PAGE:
ST. PAUL — A heated exchange between Gov. Mark Dayton and House Speaker Kurt Daudt on Thursday may have yielded a preview of what to expect during the 10-week Minnesota legislative session.
The animated exchanged included Dayton wagging his finger at Daudt and Daudt grabbing Dayton’s arm, a public display of agitation between the two previously unseen by political reporters.
Senate Majority Leader Tom Bakk, D-Cook, Senate Minority Leader David Hann, R-Eden Prairie, and House Minority Leader Paul Thissen, D-Minneapolis, joined Dayton and Daudt for a pre-session briefing with members of the media from across the state, speaking about their legislative priorities and goals for the session starting March 8.
Parts of the briefing turned into political sparring between the Democrats and Republicans, including testy points of contention not normally seen in public.
Dayton, a Democrat, and Daudt, R-Crown, squared off at the Forum News Service-sponsored briefing, with each accusing the other of cherry-picking statistics for political gain.
After Hann quoted figures from a Minnesota Chamber of Commerce study showing Minnesota has among the highest taxes on small businesses, Dayton voiced a strong disagreement with the report.
“It’s just a typical chamber hatchet job, picking out metrics that make us look bad and that’s all they present,” Dayton said. “The chamber never has anything good to say about the state of Minnesota, and they’re wrong for that reason.”
The governor pointed to national organizations — those that “look at us subjectively and without that kind of prejudice” — that have given high rankings for business and job creation.
“There are all these other factors that (the Chamber of Commerce wants) to exclude,” Dayton said.
Daudt countered, calling the governor’s assertion “foolish.”
“To listen to the governor of our state to call the chamber — the association that represents businesses in Minnesota that employ Minnesotans, and do a great job at employing — to hear him call that a ‘hatchet job’ when they’re literally presenting the facts … I get really sick of people who want to pit this group of people versus that group of people for their own political gain,” he said.
Thissen also argued with Daudt over transportation goals, an area all parties identified as a top priority for the upcoming session.
Daudt called for both parties to focus on building a transportation bill around what everyone agrees on while looking to cast aside items that have held up bills in past sessions, namely public transportation.
“I think — forgive me from using some common sense once in awhile — that we should look at this like a Venn diagram,” he said. “Each one of us has a circle, and somewhere there’s a point where those circles overlap. There are some controversial things about some of these transportation plans… and I frankly don’t believe someone is going to hold up funding for something — roads and bridges — that is so broadly supported, not only by the public but members of our Legislature. And I think people that try to hold that up, at the end of the day, will be blamed for it (not passing).”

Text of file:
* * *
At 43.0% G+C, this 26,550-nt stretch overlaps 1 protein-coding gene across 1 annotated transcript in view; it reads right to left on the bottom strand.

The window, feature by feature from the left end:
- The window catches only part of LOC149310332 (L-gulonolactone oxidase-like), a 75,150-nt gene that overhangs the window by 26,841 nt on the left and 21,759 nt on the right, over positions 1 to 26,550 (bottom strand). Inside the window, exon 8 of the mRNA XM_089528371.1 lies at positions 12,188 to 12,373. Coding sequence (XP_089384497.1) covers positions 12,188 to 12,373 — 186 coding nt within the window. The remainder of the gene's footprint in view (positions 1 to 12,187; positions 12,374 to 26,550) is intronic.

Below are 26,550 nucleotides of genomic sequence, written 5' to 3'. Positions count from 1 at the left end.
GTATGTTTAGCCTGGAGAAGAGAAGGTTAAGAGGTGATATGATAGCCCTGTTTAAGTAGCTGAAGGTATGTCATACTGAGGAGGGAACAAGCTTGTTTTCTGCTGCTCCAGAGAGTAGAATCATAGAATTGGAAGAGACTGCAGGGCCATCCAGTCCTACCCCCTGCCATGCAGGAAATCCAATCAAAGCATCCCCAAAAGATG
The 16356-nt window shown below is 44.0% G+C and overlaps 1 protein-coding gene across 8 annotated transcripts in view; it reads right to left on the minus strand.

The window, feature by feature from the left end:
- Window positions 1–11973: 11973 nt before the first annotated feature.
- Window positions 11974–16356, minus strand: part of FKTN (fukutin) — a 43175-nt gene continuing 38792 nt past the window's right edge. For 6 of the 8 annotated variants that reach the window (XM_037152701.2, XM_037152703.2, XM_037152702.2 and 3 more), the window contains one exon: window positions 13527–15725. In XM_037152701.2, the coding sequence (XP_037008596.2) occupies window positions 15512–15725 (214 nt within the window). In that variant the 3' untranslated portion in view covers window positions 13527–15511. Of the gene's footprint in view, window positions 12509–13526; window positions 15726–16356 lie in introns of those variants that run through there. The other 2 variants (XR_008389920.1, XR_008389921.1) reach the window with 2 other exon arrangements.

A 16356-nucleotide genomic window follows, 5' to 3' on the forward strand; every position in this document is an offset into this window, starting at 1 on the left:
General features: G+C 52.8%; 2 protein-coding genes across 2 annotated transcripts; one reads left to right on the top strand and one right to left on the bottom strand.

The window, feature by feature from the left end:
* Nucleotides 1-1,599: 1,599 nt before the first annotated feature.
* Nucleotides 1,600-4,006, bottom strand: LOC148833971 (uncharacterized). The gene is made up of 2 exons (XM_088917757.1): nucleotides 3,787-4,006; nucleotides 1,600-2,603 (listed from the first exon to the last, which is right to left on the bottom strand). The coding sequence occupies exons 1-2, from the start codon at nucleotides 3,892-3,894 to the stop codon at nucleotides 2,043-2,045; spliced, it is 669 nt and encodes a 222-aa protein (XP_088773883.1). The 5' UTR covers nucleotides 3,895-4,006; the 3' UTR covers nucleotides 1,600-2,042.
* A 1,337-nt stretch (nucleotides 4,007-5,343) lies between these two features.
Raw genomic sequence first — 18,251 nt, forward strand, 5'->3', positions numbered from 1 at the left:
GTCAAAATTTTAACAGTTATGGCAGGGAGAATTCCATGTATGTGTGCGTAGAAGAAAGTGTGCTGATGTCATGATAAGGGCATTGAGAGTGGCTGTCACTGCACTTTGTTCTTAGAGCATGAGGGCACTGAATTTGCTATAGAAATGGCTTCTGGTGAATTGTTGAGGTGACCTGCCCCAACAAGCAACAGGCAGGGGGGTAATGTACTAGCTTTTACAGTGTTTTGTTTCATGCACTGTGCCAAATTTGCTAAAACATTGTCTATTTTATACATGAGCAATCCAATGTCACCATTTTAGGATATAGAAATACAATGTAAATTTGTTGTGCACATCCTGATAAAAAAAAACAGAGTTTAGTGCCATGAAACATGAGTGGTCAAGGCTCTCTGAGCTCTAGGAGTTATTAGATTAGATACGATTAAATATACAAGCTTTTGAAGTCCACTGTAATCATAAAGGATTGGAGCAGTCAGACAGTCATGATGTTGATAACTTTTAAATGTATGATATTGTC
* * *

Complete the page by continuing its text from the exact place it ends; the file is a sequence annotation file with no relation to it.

“It seems to me that the governor’s assessment of pessimism is pretty well-founded after hearing that answer,” Thissen replied. “Talking about Venn diagrams isn’t going to get this resolved. The Republicans have not put forth any plan that actually adds up. They’re counting money that’s already spent as new money. Kind of a typical Republican budget, if you ask me.
“For someone that’s a leader of the state to come up here and say transit is controversial? It’s only controversial to the Tea Party wing of the Republican Party. (Transportation) is broadly supported by the people of Minnesota.”
Also at the meeting:
— Bakk said that there are too many boat launches on Minnesota lakes, which hampers inspection for invasive species that may be tagging along on boats and trailers. “We need to put in more infrastructure to make sure all boats are inspected,” he said. “We do not need, six, eight, 10 boat landings on a single lake, that’s just too expensive.”
— Leaders from both sides were against allocating funding for new prison construction, but were divided on using privately owned Prairie Correctional Facility in Appleton to address space shortages. “I’m not sure that it’s the best policy for the state of Minnesota to be paying a private corporation to be locking Minnesotans up,” Thissen said.
— Dayton said a gasoline tax increase for transportation funding isn’t out of the question. “If people aren’t willing to pay $1.65 a gallon instead of $1.45 a gallon to improve our highways and bridges. … if we do nothing, it will get worse. If we do it inadequately, it will get worse. This is the reality. There’s no free lunch.”
— Dayton said that he expects his administration to release a report on the proposed PolyMet copper-nickel mine in northeastern Minnesota late next week. An environmental report was released last year and state officials are to determine whether it is adequate. Regardless of the decision, a lawsuit likely will be filed.
The Minnesota Legislature begins meeting March 8, with a constitutional May 23 deadline for adjourning. A main job during the session will be funding public works projects such as expansions and repairs to government facilities.
The Legislature also is expected to modify the two-year budget passed last year. Dayton said he expects to release his budget suggestions around mid-March
Don Davis contributed to this story.
Pictured above: Minnesota House Speaker Kurt Daudt puts his hand on Gov. Mark Dayton’s arm Thursday, Feb. 25, 2015, as the two disagreed about an economic report during a media briefing. (Forum News Service photo by Zach Kayser)